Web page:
- Ramachandra Guha
A writer is known by the enemies he makes. I was therefore interested to hear from a friend in Delhi that I had been attacked in an editorial in Organiser, the English mouthpiece of the Rashtriya Swayamsewak Sangh.
I went online and found the editorial. This argued that ‘the likes of Ramachandra Guhas and Romila Thapars who talked about “change” but benefited from the status quo are the people who coined and abused the term “saffronisation”. Without getting into their malicious intentions, one needs to take an objective stand on connecting education to Indian realities’.
I was mystified to read this. For, I played no part in coining the term ‘saffronisation’. In fact, I have been careful not to describe the ideology of the Sangh Parivar as ‘saffron’. Here I follow the late UR Anantha Murthy, who pointed out that saffron was a beautiful colour, associated with purity and renunciation throughout Indian history. Like Anantha Murthy, I am loath to cede the colour and all that it signifies to the RSS.
After charging Professor Thapar and myself with ‘malicious intentions’, the editorial in The Organiser argued that ‘Indianising education based on our socio-cultural roots is the only way to transform India’s population into a human development hub’.
What does it mean to ‘Indianise’ education? As Shivarama Karanth once pointed out, it is impossible to talk of ‘Indian culture as if it is a monolithic object’. ‘Indian culture today,’ he continued, ‘is so varied as to be called “cultures”. The roots of this culture go back to ancient times: and it has developed through contact with many races and peoples. Hence, among its many ingredients, it is impossible to say surely what is native and what is alien, what is borrowed out of love and what has been imposed by force. If we view Indian culture thus, we realise that there is no place for chauvinism.’
In the RSS view of the world, all that is Western is to be suspected. The Organiser editorial characteristically attacks ‘Anglo-Saxon’ values and education methods as ‘not in tune with our culture’. Let me posit, to this xenophobia, the warnings of an Indian writer even greater than Karanth. In an essay published in 1908, Rabindranath Tagore observed: ‘If India had been deprived of touch with the West, she would have lacked an element essential for her attainment of perfection. Europe now has her lamp ablaze. We must light our torches at its wick and make a fresh start on the highway of time. That our forefathers, three thousand years ago, had finished extracting all that was of value from the universe, is not a worthy thought. We are not so unfortunate, nor the universe, so poor.”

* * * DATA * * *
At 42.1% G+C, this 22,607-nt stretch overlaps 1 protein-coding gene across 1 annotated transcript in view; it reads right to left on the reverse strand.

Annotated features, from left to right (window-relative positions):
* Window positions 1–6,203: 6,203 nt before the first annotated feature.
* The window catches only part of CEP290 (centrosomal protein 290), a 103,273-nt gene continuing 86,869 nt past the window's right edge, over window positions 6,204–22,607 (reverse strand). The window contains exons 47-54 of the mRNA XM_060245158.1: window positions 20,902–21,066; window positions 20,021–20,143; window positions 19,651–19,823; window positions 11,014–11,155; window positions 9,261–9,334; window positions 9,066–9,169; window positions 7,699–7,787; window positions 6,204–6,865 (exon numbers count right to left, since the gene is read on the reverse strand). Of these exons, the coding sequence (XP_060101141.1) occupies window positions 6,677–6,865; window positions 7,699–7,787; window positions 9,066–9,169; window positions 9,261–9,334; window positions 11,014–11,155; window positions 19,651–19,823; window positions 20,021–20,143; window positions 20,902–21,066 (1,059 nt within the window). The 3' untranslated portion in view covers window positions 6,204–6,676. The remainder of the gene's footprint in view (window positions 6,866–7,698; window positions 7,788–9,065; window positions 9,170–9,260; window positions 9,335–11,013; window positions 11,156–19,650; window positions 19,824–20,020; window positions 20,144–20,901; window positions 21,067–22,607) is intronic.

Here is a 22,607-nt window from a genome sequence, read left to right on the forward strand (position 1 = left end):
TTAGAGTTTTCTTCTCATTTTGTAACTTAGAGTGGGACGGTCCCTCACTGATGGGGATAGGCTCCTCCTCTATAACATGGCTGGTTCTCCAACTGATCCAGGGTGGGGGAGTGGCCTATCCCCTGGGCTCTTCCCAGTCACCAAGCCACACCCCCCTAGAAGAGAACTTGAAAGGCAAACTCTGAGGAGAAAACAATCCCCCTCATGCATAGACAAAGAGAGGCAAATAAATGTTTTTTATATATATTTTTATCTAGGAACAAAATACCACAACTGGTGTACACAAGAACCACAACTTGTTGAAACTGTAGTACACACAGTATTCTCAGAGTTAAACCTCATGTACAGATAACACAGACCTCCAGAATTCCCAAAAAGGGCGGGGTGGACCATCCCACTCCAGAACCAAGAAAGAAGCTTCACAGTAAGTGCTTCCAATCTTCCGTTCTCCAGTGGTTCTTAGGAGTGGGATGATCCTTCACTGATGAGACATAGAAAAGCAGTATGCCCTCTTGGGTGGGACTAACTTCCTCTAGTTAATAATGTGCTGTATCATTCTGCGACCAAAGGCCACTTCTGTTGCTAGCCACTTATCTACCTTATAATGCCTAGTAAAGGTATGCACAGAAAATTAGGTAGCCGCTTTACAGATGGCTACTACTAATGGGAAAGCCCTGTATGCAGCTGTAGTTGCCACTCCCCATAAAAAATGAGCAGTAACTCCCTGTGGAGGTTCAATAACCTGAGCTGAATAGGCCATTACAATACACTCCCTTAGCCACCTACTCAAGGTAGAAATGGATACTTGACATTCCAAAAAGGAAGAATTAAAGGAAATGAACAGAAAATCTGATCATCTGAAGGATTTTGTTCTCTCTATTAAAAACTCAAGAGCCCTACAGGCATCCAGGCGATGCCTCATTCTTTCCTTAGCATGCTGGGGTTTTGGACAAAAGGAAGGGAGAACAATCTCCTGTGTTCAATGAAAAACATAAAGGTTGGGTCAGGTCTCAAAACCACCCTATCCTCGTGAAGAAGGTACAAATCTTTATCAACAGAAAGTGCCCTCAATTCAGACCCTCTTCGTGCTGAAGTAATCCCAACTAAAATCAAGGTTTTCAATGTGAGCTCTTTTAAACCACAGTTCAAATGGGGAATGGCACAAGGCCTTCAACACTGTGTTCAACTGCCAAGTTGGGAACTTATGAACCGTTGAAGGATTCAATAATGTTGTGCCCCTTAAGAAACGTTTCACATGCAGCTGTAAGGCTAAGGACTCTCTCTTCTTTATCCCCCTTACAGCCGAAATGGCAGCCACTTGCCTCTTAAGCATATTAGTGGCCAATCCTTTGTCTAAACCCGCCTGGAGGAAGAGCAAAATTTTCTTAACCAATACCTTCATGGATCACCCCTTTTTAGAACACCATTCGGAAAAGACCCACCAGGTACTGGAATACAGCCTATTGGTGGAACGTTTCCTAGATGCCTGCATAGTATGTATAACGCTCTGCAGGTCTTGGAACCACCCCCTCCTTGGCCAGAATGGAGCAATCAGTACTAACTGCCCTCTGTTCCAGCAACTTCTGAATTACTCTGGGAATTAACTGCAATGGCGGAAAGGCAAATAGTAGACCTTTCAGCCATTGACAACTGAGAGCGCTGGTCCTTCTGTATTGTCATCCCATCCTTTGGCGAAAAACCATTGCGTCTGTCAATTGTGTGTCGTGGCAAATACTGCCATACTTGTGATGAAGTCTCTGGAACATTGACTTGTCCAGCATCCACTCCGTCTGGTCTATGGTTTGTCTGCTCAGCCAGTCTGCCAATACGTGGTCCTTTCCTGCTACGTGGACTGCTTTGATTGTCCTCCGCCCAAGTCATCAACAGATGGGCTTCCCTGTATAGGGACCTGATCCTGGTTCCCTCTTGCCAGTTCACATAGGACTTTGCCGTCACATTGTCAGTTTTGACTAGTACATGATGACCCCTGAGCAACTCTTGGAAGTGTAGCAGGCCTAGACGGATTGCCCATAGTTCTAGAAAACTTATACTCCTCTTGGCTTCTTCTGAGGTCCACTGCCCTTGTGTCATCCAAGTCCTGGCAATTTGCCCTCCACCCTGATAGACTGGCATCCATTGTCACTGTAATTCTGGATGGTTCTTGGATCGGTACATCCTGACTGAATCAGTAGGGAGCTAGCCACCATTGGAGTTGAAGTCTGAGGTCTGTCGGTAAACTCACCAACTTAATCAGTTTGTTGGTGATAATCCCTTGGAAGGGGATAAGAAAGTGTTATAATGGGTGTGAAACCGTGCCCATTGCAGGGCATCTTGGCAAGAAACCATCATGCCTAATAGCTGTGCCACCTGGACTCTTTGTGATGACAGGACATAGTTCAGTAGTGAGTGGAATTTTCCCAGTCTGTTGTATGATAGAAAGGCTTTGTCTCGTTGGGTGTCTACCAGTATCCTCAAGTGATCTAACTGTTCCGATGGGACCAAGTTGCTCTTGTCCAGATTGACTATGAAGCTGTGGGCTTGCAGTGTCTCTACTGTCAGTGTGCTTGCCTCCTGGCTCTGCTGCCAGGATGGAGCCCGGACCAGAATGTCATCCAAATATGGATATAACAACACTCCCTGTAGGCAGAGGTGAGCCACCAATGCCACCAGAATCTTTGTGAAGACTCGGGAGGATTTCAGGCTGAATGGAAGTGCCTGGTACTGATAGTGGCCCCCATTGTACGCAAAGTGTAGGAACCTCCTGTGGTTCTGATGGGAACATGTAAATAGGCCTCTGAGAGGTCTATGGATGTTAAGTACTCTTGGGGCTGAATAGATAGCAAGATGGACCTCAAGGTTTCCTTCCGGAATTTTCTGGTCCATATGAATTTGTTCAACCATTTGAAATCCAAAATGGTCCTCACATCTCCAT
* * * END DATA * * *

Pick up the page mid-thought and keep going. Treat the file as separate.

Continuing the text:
A hundred years on, the world is even more inter-connected than in Tagore’s day. India still needs a robust interaction with the West, but also with China and Japan, Africa and Latin America. In these mutual exchanges we may get something of value from them, and they something from us. We must keep our windows open, letting in winds from across the world, without, as Gandhi once said (provoked in part by Tagore) being blown away by any.
While school and college students in India must be encouraged to look outwards, they must also be instructed to look within. Here, in fact, I am on the same page as The Organiser, except that I have a more disaggregated understanding of our ‘socio-cultural roots’. In my view, a constructive way to ‘Indianise education’ is to more strongly place the school curriculum in its local or regional context. Students must go outside the classroom into the field to study the flora and fauna of their district (or state), its forests and water bodies, its agricultural and craft practices. They must also document the district’s built heritage, listing old temples, mosques, churches, gurudwaras, forts and homes.
A major consequence of unregulated economic development has been the destruction of the natural environment and of historic buildings. Making environmental knowledge central to school education shall make young Indians more aware of what needs to be done in this regard.
If school students need to understand the extraordinary cultural and natural diversity of India, college students must be exposed to the diverse strands of political argument that have gone into the making of the Republic. The RSS is right in suggesting that for too long has modern Indian history been presented through the lens of the Congress, the hegemonic party in the freedom struggle. But where it treads dangerous territory is in seeking to replace the Congress idea of India with one based on the ideas of its own icons, VD Savarkar and MS Golwalkar. For, those thinkers mistakenly (some would say maliciously) saw Indian culture as monolithic, as containing a so-called ‘Hindu essence’, which it became their privilege to define, and for their followers to enforce.
Fortunately, the spectrum of political opinion in India is far wider than that constituted by the BJP or the Congress. Consider the recent controversy over the ban on a student group in IIT Madras that went by the name of the ‘Ambedkar-Periyar Study Circle’. The ban has only led to the proliferation of study groups named after Ambedkar and Periyar, two thinkers remarkably open to ideas from the West, as well as opposed to the reduction of India’s diverse cultural heritage to a single or singular ‘Hindu’ essence.
With the great sociologist Max Weber, I believe that ‘universities must not be allowed to become vehicles of indoctrination, promoting a particular political or religious point of view’. This pluralism is, alas, antithetical to cultural commissars, whether the Lefists, who once dominated university education, or the Rightists, who now strive to supplant them.